For many, as they approach retirement years and beyond, the idea of downsizing sounds both intriguing and overwhelming. Intriguing because empty-nesters rarely need as much space as they needed when raising a family. Downsizing equates to a smaller footprint, which means reduced costs of living and utilities. It seems overwhelming because the idea of going through decades of stuff and deciding who gets what is nothing short of exhausting. But it doesn’t need to be.
When deciding to downsize, it starts with a plan and a list. What are your essentials? What are non-essentials that you simply can’t part with? And what can go and not be missed?
What are your essentials?
Start here. Determining what you absolutely must take will make the process easier. If you have duplicates, keep the items that are newer or better quality.
What are your non-essentials?
Don’t decide where the non-essentials will go, but simply identify what they are. For instance, unless you play the piano daily, the piano may be considered a non-essential. Don’t worry right now if it’s a family heirloom. Just identify what will have to go.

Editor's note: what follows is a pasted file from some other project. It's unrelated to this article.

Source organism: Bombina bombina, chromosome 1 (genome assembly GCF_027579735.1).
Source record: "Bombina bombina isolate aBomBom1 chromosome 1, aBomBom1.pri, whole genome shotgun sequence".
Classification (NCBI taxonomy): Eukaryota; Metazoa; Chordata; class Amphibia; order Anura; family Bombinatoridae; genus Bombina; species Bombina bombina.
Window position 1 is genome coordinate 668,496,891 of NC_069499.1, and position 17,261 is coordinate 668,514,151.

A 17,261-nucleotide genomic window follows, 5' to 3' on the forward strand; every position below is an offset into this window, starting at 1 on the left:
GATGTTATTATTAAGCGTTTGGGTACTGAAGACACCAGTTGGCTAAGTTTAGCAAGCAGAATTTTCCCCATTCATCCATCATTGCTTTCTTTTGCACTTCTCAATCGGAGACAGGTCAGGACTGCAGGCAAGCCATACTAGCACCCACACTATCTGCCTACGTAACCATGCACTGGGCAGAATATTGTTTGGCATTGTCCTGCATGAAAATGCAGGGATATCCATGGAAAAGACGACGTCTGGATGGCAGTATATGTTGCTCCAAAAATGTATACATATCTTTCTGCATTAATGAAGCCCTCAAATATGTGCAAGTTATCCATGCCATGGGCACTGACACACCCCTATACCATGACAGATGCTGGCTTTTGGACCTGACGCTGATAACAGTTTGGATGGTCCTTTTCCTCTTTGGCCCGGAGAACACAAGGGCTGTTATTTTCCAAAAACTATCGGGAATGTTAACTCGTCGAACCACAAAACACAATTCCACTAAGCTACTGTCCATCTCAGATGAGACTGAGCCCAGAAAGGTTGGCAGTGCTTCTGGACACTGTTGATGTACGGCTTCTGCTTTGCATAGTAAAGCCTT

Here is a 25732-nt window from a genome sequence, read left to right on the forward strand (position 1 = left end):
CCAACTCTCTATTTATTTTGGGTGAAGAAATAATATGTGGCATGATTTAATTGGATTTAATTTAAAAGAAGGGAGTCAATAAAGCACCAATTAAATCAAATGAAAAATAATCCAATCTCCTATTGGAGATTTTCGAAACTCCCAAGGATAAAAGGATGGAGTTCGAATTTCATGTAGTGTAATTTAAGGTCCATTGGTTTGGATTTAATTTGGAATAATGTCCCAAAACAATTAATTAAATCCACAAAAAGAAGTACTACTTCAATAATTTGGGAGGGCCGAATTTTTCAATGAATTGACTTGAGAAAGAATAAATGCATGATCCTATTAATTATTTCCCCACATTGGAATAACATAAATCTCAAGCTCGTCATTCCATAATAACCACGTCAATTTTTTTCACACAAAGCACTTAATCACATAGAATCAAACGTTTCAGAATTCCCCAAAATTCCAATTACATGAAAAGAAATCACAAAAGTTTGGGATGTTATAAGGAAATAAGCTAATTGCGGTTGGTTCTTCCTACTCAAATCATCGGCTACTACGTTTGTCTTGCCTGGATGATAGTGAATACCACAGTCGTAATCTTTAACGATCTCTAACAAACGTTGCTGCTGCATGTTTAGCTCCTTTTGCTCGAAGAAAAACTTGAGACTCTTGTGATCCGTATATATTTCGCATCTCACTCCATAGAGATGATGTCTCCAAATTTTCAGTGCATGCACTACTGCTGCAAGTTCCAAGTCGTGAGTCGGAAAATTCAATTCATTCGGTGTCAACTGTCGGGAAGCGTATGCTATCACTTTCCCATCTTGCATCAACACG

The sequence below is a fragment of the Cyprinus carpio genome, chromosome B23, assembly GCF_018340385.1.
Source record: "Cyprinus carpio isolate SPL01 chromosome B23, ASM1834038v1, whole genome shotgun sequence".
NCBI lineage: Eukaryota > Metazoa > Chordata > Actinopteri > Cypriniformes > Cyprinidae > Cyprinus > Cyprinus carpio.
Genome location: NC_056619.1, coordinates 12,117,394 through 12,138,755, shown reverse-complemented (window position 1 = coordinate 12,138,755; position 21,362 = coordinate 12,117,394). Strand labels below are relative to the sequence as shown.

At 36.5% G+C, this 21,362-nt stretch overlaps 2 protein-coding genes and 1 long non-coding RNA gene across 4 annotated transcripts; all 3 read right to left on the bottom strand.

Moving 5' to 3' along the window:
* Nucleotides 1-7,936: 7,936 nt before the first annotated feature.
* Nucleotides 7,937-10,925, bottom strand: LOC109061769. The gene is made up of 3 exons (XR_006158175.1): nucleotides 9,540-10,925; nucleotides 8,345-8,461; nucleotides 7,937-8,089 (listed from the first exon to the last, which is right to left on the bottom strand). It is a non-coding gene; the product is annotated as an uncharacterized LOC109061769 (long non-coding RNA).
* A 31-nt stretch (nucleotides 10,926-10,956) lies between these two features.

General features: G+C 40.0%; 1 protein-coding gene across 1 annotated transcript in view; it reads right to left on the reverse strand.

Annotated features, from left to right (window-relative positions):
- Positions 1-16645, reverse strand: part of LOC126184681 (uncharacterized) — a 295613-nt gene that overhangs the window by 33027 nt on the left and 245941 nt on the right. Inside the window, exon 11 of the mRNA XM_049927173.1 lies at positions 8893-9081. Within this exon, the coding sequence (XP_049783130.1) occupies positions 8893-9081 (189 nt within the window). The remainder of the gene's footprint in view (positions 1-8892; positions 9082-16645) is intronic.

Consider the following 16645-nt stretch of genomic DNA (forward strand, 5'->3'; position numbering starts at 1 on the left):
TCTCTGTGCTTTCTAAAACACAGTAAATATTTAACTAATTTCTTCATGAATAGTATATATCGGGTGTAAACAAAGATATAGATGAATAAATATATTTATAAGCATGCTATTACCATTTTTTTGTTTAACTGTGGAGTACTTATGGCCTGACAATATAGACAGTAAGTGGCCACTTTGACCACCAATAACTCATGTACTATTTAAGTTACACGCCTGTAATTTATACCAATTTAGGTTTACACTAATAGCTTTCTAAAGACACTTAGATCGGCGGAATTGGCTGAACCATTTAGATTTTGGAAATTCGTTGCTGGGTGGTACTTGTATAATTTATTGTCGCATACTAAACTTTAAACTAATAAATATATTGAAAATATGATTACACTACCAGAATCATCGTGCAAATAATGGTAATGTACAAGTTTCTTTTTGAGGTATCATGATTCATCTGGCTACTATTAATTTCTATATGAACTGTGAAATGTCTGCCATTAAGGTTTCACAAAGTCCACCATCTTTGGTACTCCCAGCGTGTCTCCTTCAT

What are the non-essentials that won’t be missed?
Now that you have your lists, decide which non-essentials can go without worry. Identify a list of charities to donate to. Goodwill, Salvation Army, and Habitat for Humanity are popular choices. But consider other organizations, too, such as a battered women’s shelter, a homeless shelter, or even the Vietnam Veterans of America. Of course, you’ll want to make sure your children don’t want or need anything first, but begin thinking of where you want to donate your non-essentials.
What are the non-essentials that have sentimental value?
Call a family meeting. Invite your children, siblings, cousins, and even close family friends. Discuss these pieces. Share the family history and express your emotions. And then, let your loved ones discuss what they may need or want. Don’t demand an answer on the spot, but ask your loved ones to consider if there are some items they may want to use in their own homes or maybe use in place of something they already have.
Above all – don’t apply pressure or guilt. Downsizing is a difficult transition to make for everyone. Even the grown children who may not want or need your stuff may struggle with the idea that items they grew up with need to be disposed of.
It’s always a good idea, too, to have a neutral party involved. A senior move specialist like Jennifer Hammon of Monarch Living can help look at situations and items from a different, less emotional perspective.
And remember, it’s okay to shed a few tears along the way. While at the end of the day, it’s just “stuff,” it’s also about memories. Treasure the memories more than you treasure the things.